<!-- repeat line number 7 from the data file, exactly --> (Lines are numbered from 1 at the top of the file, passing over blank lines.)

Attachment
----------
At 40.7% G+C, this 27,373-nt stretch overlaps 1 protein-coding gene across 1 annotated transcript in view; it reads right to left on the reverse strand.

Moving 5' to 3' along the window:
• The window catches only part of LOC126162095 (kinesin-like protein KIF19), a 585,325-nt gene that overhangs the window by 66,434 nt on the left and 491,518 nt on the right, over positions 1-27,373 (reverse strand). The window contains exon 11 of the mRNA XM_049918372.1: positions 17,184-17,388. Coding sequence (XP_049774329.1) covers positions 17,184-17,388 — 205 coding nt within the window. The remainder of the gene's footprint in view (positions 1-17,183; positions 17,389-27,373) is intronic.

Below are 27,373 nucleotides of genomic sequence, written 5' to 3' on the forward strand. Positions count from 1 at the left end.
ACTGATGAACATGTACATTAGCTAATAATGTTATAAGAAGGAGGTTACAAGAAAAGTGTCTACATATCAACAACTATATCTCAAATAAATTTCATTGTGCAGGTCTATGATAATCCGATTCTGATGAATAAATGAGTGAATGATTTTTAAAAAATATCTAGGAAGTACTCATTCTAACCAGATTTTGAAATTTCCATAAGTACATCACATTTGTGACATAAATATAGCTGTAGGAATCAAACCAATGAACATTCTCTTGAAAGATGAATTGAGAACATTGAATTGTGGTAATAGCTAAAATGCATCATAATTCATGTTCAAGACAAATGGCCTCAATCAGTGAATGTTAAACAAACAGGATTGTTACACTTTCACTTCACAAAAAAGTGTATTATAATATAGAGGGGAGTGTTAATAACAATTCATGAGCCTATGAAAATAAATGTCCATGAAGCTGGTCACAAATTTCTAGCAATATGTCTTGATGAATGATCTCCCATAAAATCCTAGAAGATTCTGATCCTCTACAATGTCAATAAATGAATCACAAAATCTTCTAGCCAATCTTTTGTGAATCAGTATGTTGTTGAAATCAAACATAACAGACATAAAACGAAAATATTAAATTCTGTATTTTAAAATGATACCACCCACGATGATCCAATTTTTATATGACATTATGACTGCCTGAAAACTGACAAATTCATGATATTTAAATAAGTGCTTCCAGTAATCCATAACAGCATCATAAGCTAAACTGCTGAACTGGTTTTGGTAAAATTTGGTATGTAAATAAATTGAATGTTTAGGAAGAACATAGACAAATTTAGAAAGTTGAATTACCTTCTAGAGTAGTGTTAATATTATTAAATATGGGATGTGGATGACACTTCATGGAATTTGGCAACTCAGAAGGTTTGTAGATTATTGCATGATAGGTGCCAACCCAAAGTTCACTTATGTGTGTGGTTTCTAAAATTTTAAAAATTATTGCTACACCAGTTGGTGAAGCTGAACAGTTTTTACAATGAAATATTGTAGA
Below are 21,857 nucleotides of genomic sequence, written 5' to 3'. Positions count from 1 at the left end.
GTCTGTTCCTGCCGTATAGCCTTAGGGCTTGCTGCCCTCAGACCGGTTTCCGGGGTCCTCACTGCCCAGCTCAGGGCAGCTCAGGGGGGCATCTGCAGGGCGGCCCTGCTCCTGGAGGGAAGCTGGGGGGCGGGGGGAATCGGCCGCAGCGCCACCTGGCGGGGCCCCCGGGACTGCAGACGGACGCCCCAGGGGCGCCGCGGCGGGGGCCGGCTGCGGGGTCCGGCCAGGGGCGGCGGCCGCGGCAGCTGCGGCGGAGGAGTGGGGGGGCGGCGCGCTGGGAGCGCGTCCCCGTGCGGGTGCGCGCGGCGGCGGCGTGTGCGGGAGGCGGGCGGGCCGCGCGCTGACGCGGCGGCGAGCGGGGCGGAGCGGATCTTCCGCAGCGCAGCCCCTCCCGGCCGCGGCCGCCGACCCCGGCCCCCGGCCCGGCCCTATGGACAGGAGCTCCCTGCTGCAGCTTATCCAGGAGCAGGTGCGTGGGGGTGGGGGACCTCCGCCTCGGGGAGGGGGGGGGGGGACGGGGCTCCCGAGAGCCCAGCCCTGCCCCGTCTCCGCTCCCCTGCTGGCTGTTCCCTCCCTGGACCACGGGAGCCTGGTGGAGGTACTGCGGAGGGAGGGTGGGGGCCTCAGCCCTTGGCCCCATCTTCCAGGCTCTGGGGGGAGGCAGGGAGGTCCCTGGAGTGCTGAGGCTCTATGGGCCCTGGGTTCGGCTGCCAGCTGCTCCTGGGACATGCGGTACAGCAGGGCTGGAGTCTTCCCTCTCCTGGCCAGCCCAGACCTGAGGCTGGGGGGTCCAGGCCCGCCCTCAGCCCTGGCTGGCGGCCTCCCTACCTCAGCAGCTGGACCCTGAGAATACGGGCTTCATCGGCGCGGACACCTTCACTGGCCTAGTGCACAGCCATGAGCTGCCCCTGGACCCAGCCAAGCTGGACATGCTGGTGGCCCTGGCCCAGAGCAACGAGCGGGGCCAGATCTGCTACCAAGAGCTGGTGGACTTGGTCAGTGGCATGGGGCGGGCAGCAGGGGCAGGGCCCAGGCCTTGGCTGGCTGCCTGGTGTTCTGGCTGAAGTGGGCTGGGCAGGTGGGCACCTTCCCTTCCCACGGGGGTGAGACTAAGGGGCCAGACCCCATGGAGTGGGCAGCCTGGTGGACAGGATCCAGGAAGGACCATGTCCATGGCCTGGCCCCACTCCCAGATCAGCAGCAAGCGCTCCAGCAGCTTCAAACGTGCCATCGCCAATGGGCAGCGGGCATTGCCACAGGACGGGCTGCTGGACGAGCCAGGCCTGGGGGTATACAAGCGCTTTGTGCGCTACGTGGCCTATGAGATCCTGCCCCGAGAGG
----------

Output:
GTCTGTTCCTGCCGTATAGCCTTAGGGCTTGCTGCCCTCAGACCGGTTTCCGGGGTCCTCACTGCCCAGCTCAGGGCAGCTCAGGGGGGCATCTGCAGGGCGGCCCTGCTCCTGGAGGGAAGCTGGGGGGCGGGGGGAATCGGCCGCAGCGCCACCTGGCGGGGCCCCCGGGACTGCAGACGGACGCCCCAGGGGCGCCGCGGCGGGGGCCGGCTGCGGGGTCCGGCCAGGGGCGGCGGCCGCGGCAGCTGCGGCGGAGGAGTGGGGGGGCGGCGCGCTGGGAGCGCGTCCCCGTGCGGGTGCGCGCGGCGGCGGCGTGTGCGGGAGGCGGGCGGGCCGCGCGCTGACGCGGCGGCGAGCGGGGCGGAGCGGATCTTCCGCAGCGCAGCCCCTCCCGGCCGCGGCCGCCGACCCCGGCCCCCGGCCCGGCCCTATGGACAGGAGCTCCCTGCTGCAGCTTATCCAGGAGCAGGTGCGTGGGGGTGGGGGACCTCCGCCTCGGGGAGGGGGGGGGGGGACGGGGCTCCCGAGAGCCCAGCCCTGCCCCGTCTCCGCTCCCCTGCTGGCTGTTCCCTCCCTGGACCACGGGAGCCTGGTGGAGGTACTGCGGAGGGAGGGTGGGGGCCTCAGCCCTTGGCCCCATCTTCCAGGCTCTGGGGGGAGGCAGGGAGGTCCCTGGAGTGCTGAGGCTCTATGGGCCCTGGGTTCGGCTGCCAGCTGCTCCTGGGACATGCGGTACAGCAGGGCTGGAGTCTTCCCTCTCCTGGCCAGCCCAGACCTGAGGCTGGGGGGTCCAGGCCCGCCCTCAGCCCTGGCTGGCGGCCTCCCTACCTCAGCAGCTGGACCCTGAGAATACGGGCTTCATCGGCGCGGACACCTTCACTGGCCTAGTGCACAGCCATGAGCTGCCCCTGGACCCAGCCAAGCTGGACATGCTGGTGGCCCTGGCCCAGAGCAACGAGCGGGGCCAGATCTGCTACCAAGAGCTGGTGGACTTGGTCAGTGGCATGGGGCGGGCAGCAGGGGCAGGGCCCAGGCCTTGGCTGGCTGCCTGGTGTTCTGGCTGAAGTGGGCTGGGCAGGTGGGCACCTTCCCTTCCCACGGGGGTGAGACTAAGGGGCCAGACCCCATGGAGTGGGCAGCCTGGTGGACAGGATCCAGGAAGGACCATGTCCATGGCCTGGCCCCACTCCCAGATCAGCAGCAAGCGCTCCAGCAGCTTCAAACGTGCCATCGCCAATGGGCAGCGGGCATTGCCACAGGACGGGCTGCTGGACGAGCCAGGCCTGGGGGTATACAAGCGCTTTGTGCGCTACGTGGCCTATGAGATCCTGCCCCGAGAGG